But I finally did get my driver's license at eighteen, and I used it only when necessary. I commuted to and from my classes at the local community college and thence to my part-time job at the bank. Happily, everyone else in my life loved to drive. I started to wonder if I somehow chose my friends and even my husband based upon their willingness to drive. Even my teaching job was only two and a half minutes away, from driveway to parking spot.
It was a lifestyle less than ideal, however, and I really felt as if my wings were clipped. But my discomfort with driving coupled with my lousy sense of direction made it Just One Of Those Things. Where would I go, anyway, that I wouldn't want to go without Rick or one of my friends?
My regular readers may recall that when I retired, Rick's present to me was a GPS. Since that day almost four years ago, I have made great use of it, taking solo trips to Virginia, Maryland, and lots of places here in Ohio. My little Prius is on the road almost every day, and driving is No Big Deal to me anymore.
And while I can't claim to be an expert driver, I have driven enough now to have noticed some things. I'm presenting them here, and I'd like to see if you've noticed them, too.
1. Buicks go more slowly than other cars.
2. Men wearing hats drive very, very slowly.
3. Vans are not allowed to go the speed limit.
4. It is a myth that red cars speed.
5. Old, green Ford Tauruses go slowly, and they cannot change lanes.
6. The bigger the pickup truck, the more slowly it goes.
7. The larger the vehicle, the greater the chance that I will get stuck behind it for eleventy hundred miles.
As you can perhaps determine from this list, I am often in a position wherein some cars are, as St. Patsy would say, "puddleducking." I am not often in a hurry, but Patience is still something I work at, and it irks me to no end to have other individuals impede my progress.
Buicks, for example, have no exception to their rule. The other day, I was behind a sporty-looking, black Buick two-door, brand new. Its windows were so tinted that it looked like the Batmobile. It actually revved its engine at the light. "Yes!" I thought. "This is one Buick that will let me get my ice cream home before it becomes a milkshake." Except...no. The car daintily crept away from the green light like a moribund snail. Could I neatly veer into the other lane? Of course not. Everyone else behind me was doing that. Even a red Ford Aerostar.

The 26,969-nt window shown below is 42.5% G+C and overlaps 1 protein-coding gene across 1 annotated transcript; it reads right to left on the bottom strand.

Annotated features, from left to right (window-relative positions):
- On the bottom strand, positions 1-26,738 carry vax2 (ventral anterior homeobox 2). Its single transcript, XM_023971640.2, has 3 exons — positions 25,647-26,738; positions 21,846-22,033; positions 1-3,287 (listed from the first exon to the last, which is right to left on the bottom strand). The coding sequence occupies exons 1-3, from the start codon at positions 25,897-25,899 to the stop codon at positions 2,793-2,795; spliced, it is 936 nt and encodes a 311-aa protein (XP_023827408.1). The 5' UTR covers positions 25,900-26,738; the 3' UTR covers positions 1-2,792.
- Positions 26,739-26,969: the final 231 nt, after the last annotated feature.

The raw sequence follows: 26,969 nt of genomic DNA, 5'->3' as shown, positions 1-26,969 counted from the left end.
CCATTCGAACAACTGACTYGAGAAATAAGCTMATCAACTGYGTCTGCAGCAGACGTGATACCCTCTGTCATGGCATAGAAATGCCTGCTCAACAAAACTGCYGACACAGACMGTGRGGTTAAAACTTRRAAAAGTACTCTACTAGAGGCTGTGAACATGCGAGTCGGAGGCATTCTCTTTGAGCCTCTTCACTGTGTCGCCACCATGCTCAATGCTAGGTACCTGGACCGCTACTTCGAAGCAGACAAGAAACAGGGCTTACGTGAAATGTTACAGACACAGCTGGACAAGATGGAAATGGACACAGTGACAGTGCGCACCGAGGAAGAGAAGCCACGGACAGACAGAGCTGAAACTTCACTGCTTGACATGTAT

Sometimes, like the red Aerostar example, you get a terrible combination. This is what I fear when I am on a No Passing Zone two-way highway. Inevitably, I experience a 6/7 Combo or a 3/4 or even the Dreaded 1/2/4/7. Sometimes, The Hat Thing is a Thing All Its Own, and it is a Wildcard that can complicate any of the above. Toss in a few other variables (bumpersticker sentiments, cellphone usage, presence of DVD screens) and I can pretty much determine whether or not I'll be on time/serene/growling/needing to reach into the wine fridge.
It is not simply a question of Me Leaving Earlier, for often, I'm not due anyplace by a certain time. It is just that I want To Get There. Expeditiously and efficiently. I do not want to sightsee. I do not want to feel as if I am appearing in a slow motion sequence about traffic patterns in a Highway Department documentary.
Or, is that wrong?
Today, I laughed and laughed as my Prius and I finally passed the bigass flatbed truck going 43 mph in a 65 mph zone on the state highway. There was no one else on the road, but this hat-wearing guy was in my way and I was tired of looking at his ugly back end. That was a 7/2, for those of you scoring at home. I still had twenty more miles to go, and I wasn't going to stare at him in slo-mo the whole damn way.